One of the rights of a sovereign nation is the ability to coin its own money. This requires decisions on how to structure the monetary system and what designs to place upon the money. The monetary system, to be successful, must be convenient, easily understood, practical in use and a bridge from the old system to the new – otherwise, it will be ignored. During the Colonial era, money consisted of a variety of locally produced coinage (official and unofficial), coins of other countries, or colony-specific coinage imported from outside sources. Worse, the monetary systems in the colonies differed from each other. Thus, not only would the same goods be valued differently in Virginia and New York, but the money used to pay for them differed, as well. Each transaction between colonies required a calculation to reconcile those differences, which usually included a discount or transaction fee on one side or the other. In recognition of this unusual restriction on commerce, the Continental Congress decided to investigate opening a mint and producing its own coinage.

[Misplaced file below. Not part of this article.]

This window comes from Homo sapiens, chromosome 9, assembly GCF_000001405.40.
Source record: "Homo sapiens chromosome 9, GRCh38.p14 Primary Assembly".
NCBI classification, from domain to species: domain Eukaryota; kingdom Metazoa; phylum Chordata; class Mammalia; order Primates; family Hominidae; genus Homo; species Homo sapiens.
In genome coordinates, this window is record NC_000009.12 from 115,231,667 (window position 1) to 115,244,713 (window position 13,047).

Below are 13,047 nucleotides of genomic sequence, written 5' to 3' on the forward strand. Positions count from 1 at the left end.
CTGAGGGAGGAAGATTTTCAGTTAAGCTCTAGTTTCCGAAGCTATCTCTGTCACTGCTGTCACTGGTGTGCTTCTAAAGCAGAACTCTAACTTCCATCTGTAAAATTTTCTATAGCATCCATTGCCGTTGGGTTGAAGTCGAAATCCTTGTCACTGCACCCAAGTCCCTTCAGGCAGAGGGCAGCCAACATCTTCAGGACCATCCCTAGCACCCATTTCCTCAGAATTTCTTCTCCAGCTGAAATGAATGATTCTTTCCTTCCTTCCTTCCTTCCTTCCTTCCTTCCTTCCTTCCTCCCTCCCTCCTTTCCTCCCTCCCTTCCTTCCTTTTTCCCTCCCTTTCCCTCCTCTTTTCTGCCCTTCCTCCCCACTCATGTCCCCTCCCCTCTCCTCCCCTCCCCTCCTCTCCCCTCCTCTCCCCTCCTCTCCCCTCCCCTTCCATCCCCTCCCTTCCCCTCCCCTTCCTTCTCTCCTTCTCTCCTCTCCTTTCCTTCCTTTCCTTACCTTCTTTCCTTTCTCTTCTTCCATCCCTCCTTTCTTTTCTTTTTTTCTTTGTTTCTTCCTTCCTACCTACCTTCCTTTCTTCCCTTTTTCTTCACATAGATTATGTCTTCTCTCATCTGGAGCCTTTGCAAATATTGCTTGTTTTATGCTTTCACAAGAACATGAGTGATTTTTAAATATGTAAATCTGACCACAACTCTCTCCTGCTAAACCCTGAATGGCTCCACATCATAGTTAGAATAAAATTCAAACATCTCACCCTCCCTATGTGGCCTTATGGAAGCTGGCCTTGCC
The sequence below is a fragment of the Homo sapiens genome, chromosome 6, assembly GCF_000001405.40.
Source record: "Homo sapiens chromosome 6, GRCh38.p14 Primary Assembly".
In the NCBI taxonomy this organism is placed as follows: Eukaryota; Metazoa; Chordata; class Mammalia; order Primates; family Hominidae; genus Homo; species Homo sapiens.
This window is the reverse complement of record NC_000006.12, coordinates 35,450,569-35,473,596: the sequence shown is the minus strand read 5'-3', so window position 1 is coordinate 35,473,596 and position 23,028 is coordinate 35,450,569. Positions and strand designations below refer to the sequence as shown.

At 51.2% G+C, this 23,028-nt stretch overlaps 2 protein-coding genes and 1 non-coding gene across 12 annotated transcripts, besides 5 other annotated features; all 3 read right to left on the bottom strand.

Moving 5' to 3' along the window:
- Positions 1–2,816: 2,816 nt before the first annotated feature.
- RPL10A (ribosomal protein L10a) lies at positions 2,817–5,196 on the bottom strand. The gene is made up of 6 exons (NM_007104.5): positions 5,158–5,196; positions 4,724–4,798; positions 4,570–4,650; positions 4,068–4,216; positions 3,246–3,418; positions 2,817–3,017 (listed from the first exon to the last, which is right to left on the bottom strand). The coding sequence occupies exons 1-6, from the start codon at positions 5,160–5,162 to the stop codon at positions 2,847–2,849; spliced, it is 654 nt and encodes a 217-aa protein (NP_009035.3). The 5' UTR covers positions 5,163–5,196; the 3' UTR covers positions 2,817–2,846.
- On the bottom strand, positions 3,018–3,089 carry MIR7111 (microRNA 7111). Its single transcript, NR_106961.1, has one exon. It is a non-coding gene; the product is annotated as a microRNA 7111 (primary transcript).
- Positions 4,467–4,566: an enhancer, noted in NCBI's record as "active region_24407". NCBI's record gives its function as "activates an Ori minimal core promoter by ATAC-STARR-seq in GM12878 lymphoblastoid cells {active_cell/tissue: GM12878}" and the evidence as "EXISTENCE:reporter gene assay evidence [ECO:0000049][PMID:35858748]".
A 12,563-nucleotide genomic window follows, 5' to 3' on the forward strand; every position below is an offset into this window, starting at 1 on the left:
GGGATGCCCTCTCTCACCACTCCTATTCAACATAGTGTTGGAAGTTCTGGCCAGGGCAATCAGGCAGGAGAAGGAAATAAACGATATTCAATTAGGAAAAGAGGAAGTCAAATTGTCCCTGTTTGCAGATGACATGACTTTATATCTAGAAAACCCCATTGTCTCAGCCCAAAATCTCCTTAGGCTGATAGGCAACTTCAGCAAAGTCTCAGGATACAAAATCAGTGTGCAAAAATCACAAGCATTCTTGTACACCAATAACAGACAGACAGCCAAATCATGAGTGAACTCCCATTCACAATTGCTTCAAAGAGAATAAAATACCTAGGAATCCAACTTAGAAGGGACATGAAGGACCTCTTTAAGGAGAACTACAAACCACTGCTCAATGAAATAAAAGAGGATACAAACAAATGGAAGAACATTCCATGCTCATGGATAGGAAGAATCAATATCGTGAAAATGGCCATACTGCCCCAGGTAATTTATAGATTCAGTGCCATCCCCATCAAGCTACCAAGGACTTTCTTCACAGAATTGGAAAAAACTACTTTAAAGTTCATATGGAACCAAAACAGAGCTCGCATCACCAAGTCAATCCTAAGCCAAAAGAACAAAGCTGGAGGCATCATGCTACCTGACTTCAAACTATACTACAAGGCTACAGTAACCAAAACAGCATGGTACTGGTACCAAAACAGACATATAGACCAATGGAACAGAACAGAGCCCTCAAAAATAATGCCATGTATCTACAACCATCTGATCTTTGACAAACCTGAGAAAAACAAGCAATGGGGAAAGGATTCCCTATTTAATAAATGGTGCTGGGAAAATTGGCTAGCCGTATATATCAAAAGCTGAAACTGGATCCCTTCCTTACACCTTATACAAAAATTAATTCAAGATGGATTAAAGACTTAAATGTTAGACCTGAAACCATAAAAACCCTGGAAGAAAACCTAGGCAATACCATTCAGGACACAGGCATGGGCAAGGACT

As Superintendent of Finance and the person responsible for funding the Revolutionary War, Robert Morris dealt daily with each of the States and their mosaic of monetary systems. Morris began his concept of a national coinage scheme by investigating the various coins used in each of the states and their relative value from state to state. To accomplish this goal, Morris set Benjamin Dudley to work obtaining and assaying a variety of coins then in use. Dudley, an English emigrant, was a metallurgist and diesinker who had the skills necessary to plan, construct, and run a United States mint. Morris utilized Dudley frequently on a variety of projects, as evidenced by numerous notations in his papers.